On March 4, former Secretary of State and Institute trustee Madeleine Albright came to the Czech Embassy for a candid conversation with Institute President Walter Isaacson on her new book, Prague Winter, which was conceived upon her discovery at age 59 that her parents were born Jewish and that numerous family members had been killed in the Holocaust. Although the decade between the Munich Agreement and the onset of the Cold War Prague Winter chronicles is full of darkness, Albright’s focus is instead on her family’s values of democracy and humanity that directed her own moral compass even before she knew the complete story of her past.
“Family histories are always shared within families—this is what binds them together,” Czech Ambassador Petr Gandalovič said while introducing Secretary Albright. But while researching Prague Winter, Albright came across a family story that otherwise might have been lost: A novel her father—the diplomat and political scientist Josef Korbel—had written about a young Czech diplomat who returns home after the Second World War and doesn’t find his family. As the Czech Secret Police had labeled Korbel a “pro-Western democrat,” it is not difficult to draw the comparisons to his own life, or to see that his convictions carried risk. “My father’s motto was ‘always be true to yourself,’ and I think he was talking about his identity as a Czech and a humanist,” Albright said, “and as someone who was true to the values he had grown up with, which were about being a patriot, and understanding the importance of democracy and the value of the individual.”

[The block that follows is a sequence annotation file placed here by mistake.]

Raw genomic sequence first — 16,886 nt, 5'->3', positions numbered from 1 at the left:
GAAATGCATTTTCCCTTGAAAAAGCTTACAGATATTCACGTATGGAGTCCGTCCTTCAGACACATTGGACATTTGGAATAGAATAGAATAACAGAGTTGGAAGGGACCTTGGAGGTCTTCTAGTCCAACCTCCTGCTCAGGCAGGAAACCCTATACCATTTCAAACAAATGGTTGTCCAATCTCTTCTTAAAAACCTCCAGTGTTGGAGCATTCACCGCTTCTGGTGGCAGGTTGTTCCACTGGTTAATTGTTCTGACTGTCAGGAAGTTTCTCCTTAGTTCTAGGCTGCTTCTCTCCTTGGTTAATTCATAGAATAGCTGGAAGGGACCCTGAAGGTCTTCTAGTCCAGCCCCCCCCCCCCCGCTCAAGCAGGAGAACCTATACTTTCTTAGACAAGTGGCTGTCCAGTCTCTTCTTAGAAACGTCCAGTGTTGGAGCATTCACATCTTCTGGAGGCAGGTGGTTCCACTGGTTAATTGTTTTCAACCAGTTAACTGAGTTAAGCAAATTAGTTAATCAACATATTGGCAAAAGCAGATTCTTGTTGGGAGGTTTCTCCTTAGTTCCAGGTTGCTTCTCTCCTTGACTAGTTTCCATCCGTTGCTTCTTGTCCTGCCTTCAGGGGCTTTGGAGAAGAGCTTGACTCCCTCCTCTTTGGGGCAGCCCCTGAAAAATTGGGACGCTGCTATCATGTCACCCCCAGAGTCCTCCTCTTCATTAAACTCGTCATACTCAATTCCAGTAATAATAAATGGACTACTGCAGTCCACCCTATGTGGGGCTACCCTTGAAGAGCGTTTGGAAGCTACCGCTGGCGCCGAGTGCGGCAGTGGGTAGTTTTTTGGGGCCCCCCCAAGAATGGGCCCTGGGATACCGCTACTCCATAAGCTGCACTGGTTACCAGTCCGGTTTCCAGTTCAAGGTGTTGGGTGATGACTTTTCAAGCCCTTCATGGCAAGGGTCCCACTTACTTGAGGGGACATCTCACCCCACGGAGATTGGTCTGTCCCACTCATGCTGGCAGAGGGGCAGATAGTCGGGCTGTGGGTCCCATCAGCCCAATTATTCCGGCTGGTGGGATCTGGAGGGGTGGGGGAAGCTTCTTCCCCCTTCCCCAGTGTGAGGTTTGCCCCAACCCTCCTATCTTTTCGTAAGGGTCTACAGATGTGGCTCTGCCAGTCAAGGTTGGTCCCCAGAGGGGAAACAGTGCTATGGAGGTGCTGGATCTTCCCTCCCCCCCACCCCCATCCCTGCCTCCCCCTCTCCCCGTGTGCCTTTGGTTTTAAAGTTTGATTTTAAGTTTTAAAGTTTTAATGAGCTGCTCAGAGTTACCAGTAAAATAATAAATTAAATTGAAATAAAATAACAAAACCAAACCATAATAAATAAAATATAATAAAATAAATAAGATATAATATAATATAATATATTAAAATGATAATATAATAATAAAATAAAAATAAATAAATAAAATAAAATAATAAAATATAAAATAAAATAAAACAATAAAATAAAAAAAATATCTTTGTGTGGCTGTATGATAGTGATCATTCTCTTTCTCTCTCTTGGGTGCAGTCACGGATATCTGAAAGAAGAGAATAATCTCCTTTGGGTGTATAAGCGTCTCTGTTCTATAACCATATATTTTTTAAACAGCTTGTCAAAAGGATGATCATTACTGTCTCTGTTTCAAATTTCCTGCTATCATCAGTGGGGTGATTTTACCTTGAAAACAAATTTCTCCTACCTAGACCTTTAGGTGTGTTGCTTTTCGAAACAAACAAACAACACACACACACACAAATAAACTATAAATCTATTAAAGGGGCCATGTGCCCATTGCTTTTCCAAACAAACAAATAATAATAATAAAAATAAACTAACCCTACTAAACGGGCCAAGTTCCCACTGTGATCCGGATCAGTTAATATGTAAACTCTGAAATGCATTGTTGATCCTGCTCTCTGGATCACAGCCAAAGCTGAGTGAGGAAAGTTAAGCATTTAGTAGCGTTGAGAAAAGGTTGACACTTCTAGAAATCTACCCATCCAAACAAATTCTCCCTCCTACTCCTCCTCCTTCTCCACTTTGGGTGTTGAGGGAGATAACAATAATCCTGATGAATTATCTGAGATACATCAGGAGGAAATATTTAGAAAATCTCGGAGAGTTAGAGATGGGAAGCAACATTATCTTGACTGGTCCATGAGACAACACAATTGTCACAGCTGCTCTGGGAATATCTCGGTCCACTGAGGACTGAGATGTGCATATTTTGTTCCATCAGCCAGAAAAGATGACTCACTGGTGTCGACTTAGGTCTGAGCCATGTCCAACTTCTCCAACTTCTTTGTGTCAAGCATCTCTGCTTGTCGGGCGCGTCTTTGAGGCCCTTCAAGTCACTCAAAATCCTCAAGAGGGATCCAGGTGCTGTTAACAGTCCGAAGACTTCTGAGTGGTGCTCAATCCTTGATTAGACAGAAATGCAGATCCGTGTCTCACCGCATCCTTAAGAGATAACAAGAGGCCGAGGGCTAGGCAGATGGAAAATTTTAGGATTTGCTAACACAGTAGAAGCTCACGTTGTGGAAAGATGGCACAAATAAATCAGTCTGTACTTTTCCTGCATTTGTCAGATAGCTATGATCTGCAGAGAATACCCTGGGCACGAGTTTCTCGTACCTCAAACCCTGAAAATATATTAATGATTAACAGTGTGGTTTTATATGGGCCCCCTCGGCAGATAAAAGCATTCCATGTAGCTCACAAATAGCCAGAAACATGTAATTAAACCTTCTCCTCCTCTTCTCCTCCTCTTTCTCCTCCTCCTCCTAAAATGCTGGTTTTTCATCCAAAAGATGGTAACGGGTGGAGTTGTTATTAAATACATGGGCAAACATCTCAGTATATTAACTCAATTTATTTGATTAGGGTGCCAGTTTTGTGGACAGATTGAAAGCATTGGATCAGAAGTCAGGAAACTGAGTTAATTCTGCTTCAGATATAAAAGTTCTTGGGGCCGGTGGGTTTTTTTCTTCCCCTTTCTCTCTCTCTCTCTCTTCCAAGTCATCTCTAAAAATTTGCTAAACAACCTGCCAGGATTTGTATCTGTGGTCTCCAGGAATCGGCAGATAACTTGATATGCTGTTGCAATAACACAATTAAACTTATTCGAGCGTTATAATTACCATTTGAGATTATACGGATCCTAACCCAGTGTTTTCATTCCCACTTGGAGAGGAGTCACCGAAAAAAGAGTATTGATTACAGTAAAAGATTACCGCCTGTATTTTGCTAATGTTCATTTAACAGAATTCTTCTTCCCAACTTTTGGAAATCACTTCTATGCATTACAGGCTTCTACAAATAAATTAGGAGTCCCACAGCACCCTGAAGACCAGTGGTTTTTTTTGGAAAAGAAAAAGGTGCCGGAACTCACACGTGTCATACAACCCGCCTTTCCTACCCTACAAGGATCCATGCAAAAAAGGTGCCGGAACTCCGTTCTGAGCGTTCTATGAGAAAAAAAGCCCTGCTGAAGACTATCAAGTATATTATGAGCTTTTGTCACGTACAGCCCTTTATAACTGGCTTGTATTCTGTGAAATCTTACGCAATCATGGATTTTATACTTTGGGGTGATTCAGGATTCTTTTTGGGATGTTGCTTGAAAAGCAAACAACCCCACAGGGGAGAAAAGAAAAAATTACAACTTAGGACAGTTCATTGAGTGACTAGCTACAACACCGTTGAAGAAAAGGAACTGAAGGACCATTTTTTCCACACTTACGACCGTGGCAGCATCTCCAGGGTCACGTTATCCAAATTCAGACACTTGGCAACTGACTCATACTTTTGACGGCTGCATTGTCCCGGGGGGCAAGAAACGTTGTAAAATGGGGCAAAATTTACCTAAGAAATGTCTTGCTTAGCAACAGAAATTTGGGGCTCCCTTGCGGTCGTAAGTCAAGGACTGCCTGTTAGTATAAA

As Secretary of State decades later, the democratic and humanistic rights her father and had been denied were motivating forces of Albright’s work. She recalled a visit to the Srebrenica massacre fields in Bosnia, and of seeing human bones her guides insisted were from World War II, despite clearly being far fresher. She cited the history her father had lived through as the moral bedrock of her concern for the region. “The Munich Agreement always stuck in my mind during discussions on Bosnia,” she said. “People then asked why they should care about people in a faraway land with unpronounceable names, which was again the case in Bosnia.”
When asked the grand moral lesson of Prague Winter, Albright used the chaotic decade as relief against which to feature “two kinds of people: those with the souls of collaborationists, and those who speak truth to power. There is a little bit of both in everybody, and none of us quite know how we would behave in certain situations. In many ways it is the journey that is part of it—what is moral behavior, how do you operate?” This appreciation that imperfect people sometimes must make imperfect decisions echoes in many ways the lessons of her father: Be true to yourself and to your values, because the world is filled with all sorts of extenuating circumstances in which you may find it expedient to dismiss them.
For more about Prague Winter, and Secretary Albright’s Former Foreign Ministers group at the Institute, see the Summer 2012 issue of The Aspen Idea.
Video of the talk: